Most of the time, you must attend the recitation section to which you are assigned. However, if you have one or two times during the semester when you have a conflict, you must inform both sets of TAs in advance and they will be able to transfer your attendance credit.

Homework Policy

There will be ten homework assignments. Of the ten units in total, the best eight units will be considered for the final grade. These two drops are intended to cover illness, emergencies, or any other personal circumstances that may prevent you from being able to complete homework assignments.

  • If you work with a partner then you should submit one document on Gradescope and use the group submission feature. Do not submit separate submissions of the same work or it may be flagged as plagiarism. For the sake of your learning, we encourage you to consider working fully collaboratively and ensure that you individually understand all parts of every problem, rather than splitting up the problems. The latter approach will reduce your opportunities to practice and learn and may result in your not being fully prepared for exams.
  • You must type all solutions – we will not accept handwritten solutions. Grades will be deducted for formatting that makes it difficult to read your submissions.
  • You will submit on Gradescope, which will also be linked/integrated into Sakai. Submissions submitted between 12:00 am and 1:59 am to Gradescope will be penalized with a 10% deduction of the final grade of that assignment. This means that it is in your best interest to submit sufficiently early so that there is no possibility of the Gradescope server receiving it after 11:59 pm.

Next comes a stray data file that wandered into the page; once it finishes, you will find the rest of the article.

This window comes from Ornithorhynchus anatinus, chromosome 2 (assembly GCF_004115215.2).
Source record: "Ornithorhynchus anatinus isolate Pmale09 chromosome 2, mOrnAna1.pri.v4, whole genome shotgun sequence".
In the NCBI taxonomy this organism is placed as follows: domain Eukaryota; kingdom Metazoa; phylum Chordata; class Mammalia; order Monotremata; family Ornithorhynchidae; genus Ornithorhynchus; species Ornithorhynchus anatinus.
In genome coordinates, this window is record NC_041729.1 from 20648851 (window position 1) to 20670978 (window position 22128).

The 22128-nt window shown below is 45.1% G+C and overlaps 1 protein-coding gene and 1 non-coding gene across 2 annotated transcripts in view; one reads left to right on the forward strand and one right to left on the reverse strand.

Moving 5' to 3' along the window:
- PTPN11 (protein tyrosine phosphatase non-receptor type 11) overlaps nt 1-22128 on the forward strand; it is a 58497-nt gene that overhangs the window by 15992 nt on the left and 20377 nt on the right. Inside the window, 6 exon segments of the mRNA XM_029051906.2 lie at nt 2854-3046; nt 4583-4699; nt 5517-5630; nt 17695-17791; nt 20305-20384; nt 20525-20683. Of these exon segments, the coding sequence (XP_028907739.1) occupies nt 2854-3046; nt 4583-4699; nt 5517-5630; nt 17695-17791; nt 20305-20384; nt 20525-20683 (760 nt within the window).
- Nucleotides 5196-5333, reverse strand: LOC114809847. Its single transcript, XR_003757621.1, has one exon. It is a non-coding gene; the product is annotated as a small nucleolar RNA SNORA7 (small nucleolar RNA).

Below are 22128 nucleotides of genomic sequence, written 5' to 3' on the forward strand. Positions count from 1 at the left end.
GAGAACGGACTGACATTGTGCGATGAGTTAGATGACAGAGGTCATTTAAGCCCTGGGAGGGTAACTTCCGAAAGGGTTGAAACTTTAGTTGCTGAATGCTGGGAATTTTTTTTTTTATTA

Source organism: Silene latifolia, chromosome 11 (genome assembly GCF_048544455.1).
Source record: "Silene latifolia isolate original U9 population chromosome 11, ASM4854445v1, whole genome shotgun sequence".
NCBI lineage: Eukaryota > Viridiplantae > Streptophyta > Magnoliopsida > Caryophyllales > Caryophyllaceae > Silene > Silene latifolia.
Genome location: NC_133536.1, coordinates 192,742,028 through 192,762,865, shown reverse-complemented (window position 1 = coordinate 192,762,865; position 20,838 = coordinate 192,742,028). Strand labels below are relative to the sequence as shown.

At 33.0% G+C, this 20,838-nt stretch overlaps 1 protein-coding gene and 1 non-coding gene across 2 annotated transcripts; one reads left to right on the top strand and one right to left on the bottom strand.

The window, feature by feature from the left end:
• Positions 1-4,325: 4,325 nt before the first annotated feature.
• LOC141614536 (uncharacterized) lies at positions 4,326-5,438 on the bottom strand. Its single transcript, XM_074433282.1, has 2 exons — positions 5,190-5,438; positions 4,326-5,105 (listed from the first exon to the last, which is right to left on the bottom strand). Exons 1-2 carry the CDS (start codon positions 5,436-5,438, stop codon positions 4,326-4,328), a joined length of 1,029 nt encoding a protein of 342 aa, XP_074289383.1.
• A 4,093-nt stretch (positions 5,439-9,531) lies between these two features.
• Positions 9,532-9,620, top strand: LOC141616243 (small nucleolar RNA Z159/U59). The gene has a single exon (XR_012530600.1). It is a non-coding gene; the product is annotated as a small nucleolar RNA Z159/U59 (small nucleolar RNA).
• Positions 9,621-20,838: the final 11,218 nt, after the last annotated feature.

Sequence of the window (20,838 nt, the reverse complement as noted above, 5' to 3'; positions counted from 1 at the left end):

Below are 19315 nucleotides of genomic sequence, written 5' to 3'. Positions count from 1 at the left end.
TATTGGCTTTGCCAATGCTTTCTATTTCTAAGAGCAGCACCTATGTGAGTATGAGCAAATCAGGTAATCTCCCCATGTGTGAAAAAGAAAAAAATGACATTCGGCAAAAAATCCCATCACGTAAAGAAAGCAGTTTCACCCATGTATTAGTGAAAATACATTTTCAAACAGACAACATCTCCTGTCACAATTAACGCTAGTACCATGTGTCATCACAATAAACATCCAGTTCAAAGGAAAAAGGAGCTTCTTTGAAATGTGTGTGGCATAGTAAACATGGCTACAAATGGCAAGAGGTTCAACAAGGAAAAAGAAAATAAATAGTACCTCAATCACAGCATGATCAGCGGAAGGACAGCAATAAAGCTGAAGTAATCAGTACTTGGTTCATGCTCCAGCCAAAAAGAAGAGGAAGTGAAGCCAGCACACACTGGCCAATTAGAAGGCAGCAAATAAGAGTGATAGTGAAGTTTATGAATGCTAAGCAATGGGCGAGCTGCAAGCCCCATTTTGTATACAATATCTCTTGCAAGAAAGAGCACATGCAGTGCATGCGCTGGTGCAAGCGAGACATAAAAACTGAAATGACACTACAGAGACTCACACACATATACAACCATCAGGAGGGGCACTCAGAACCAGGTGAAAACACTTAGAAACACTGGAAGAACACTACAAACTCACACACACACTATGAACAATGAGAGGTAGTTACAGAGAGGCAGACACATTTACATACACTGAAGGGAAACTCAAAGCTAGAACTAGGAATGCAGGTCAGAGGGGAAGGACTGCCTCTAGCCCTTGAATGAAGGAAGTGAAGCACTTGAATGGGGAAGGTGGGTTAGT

Case Study

There will be one case study, a collaborative project involving open-ended algorithm modeling, design, implementation, and experimentation on real-world data. Groups can be of up to 4 students chosen from within your recitation sections.


All exams will be written and in-person. They are closed book and closed note. You may not use any electronic devices of any kind, nor may you communicate with other students in any way about the exams.

25% of your course grade comes from Exams Part 1, and another 25% comes from Exams Part 2, covering the first and second half of the course material respectively.

There are two exams scheduled during the semester: A midterm exam (MID) and a lateterm exam (LATE), plus a final exam (FINAL) during the registrar scheduled final exam period. The final exam will be in two parts (FINAL-1 and FINAL-2) corresponding to the MID and LATE exams respectively. Your exams grades will be calculated as:

  • Exams Part 1 = better of MID and FINAL-1
  • Exams Part 2 = better of LATE and FINAL-2

The final exam thus serves as the makeup (without penalty) if you need to miss an exam during the term for any reason, as well as an opportunity to improve your score if you are unhappy with your scores prior. The final exam cannot hurt your exams score."

Grading Policy

The course will us relative grading and the final letter grades will depend on overall class performance. But, in choosing the final cutoffs, the following absolute course grade minimums will be ensured (that is, we may lower the cutoffs, but they will not be raised from this).

60% and higher: D- or higher

70% and higher: C- or higher

80% and higher: B- or higher

90% and higher: A- or higher